I was immediately reminded of when I was carrying Aaron. We saw miracles. There is no doubt. I've got the ultrasound from our 20 week appointment (I have DVDs of all his ultrasounds) and his cardiac arteries are not right. They are not crossed. They are parallel. There are a few things that cause this, and none of them are good. Five days later, following fasting, prayer and a priesthood blessing, they cross. A miracle, a huge miracle. One that gave our son a chance to live.
But, while I do believe in a God of miracles, when I was asked if I had enough faith to ask for that third chromosome to be removed, something stayed me. Somehow, in my heart, I knew we were not supposed to ask for this. This was a challenge that Aaron was supposed to have, and that we were all to learn from. And by the way, this is way before I was in any way "okay" with his diagnosis. This was while I was still pregnant, where every night when I went to bed, I would wonder if I would ever feel him kick again, if his heart would stop beating while I slept. So while I didn't pray for that to be removed, I was still in agony. And I really had very little interest in any lesson I was supposed to learn.
That has changed. I am so grateful that He would send Aaron to our home. We won't keep him nearly as long as I'd like, but the joy he has brought to our lives is priceless. I don't know if would feel the same now had he not lived for at least a little while. I hope I would, but that was not a path I was called to follow. I do know that I would do this all over again just to experience the blessing of having such a perfect spirit in our home.
There have been setbacks along our journey, the most recent yesterday afternoon. Kinda funny how it's come about, too. Two and a half years ago, Aaron was sent home from the hospital on a PEEP of 8. It wasn't enough. Oh, he did okay, more or less, for a few days. He was actually a bit unstable in the hospital, but we chalked it up to other things. Then when he came home, his oxygen needs increased daily by a full liter to keep him where he belonged. At the time, I was so new to it all, I didn't recognize a problem. The long and short of it was, he ended up being lifeflighted from our home and needing higher vent settings.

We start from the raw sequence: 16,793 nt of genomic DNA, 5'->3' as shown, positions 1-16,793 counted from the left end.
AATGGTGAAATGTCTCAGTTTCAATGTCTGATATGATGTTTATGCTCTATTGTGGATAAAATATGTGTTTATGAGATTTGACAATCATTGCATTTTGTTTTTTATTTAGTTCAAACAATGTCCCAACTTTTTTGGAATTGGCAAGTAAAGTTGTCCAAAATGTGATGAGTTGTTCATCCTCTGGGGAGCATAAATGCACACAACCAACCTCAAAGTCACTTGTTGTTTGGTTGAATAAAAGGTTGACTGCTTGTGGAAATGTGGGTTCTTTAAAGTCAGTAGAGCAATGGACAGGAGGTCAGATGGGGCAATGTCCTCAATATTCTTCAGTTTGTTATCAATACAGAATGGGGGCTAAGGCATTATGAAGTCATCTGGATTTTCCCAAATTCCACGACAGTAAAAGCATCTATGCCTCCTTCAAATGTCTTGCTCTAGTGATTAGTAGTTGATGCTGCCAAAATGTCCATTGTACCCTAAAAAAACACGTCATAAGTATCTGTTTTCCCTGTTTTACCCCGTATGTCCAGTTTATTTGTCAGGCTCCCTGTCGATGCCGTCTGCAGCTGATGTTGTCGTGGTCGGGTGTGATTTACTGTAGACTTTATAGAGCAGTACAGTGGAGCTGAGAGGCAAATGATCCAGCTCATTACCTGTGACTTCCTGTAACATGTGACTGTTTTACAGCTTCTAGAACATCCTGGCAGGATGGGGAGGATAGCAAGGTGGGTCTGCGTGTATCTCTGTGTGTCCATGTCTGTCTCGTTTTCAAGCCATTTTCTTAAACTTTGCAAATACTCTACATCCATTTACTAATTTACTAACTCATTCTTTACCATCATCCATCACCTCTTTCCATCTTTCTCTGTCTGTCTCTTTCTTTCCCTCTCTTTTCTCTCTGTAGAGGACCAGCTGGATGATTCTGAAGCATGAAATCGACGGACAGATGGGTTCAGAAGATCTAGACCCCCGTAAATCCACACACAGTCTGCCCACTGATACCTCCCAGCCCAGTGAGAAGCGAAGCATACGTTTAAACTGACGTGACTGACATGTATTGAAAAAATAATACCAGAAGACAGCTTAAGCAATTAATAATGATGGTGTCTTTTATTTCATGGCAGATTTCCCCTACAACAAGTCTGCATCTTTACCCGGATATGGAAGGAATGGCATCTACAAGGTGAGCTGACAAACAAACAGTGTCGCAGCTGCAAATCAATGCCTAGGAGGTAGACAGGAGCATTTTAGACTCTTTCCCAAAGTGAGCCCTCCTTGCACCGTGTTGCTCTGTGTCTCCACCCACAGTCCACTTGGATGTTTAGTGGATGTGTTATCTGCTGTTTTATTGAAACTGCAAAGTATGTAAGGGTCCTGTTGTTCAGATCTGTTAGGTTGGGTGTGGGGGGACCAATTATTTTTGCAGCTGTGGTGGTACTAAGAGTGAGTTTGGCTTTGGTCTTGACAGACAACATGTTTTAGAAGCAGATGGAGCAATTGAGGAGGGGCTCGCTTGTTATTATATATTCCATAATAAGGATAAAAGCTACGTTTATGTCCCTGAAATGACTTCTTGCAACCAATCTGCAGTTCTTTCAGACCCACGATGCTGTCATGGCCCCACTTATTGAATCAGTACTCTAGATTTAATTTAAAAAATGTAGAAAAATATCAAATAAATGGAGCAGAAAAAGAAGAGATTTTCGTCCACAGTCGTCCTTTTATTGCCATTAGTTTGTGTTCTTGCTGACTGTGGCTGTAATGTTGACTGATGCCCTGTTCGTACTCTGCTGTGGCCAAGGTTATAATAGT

But now he's stronger, healthier, and should be able to do more with less. Well, maybe. As I said earlier, we've had another setback. But perhaps, because it's so recent, I can clearly see tender mercies leading up to it.
I have been anxious to wean him off the ventilator. Not only would it mean not lugging a 22 pound bag that is attached by a six foot cord, it would also be a really good thing for his heart and lungs if he didn't need it. But after last week's adventure, I've felt in my gut that it was the reduced vent settings. We came home from the hospital, and he's been looking pretty good. But the last couple of days, he's been less stable on his oxygen, and creeping up again, not nearly as fast as two and a half years ago, but still increasing. Yesterday, right after church, he decided to play games again.
We got home from church, where he'd been a little oxygen piggy, and he decided he wanted "more, Mom." "And some more again, please?" Yep, ten liters, again. After 30 minutes, and struggling to keep those 90 sats, and then dropping some when I gave Albuterol, I decided to change his settings. He's done better at maintaining sats since then, and he's been more active, too. Yeah, I think that's what he needed.
So we've taken a step backwards. And it's a tiny step, but one I fought for quite a while. However, I was very blessed on Friday night to sit by another mom at Dream Nites at the zoo (subject for another post later). Her son is 12 and trached and oxygen dependent. He also uses a vent at night but not during the day. She reassured me that it took a looooong time (years) to get to this point, and they also had many stutter steps and back slides along the way. A tender mercy, being able to speak to her.
So we're not at the end, not even close. And we won't give up. But Aaron has to have the support he needs. And so, I'll take a deep breath (and be grateful that I can) and know that God is in the details of our lives. He watches over all of us, and the smallest sparrow does not fall without Him seeing it. And I will trust that He knows what is best for me, for Aaron, and for our family.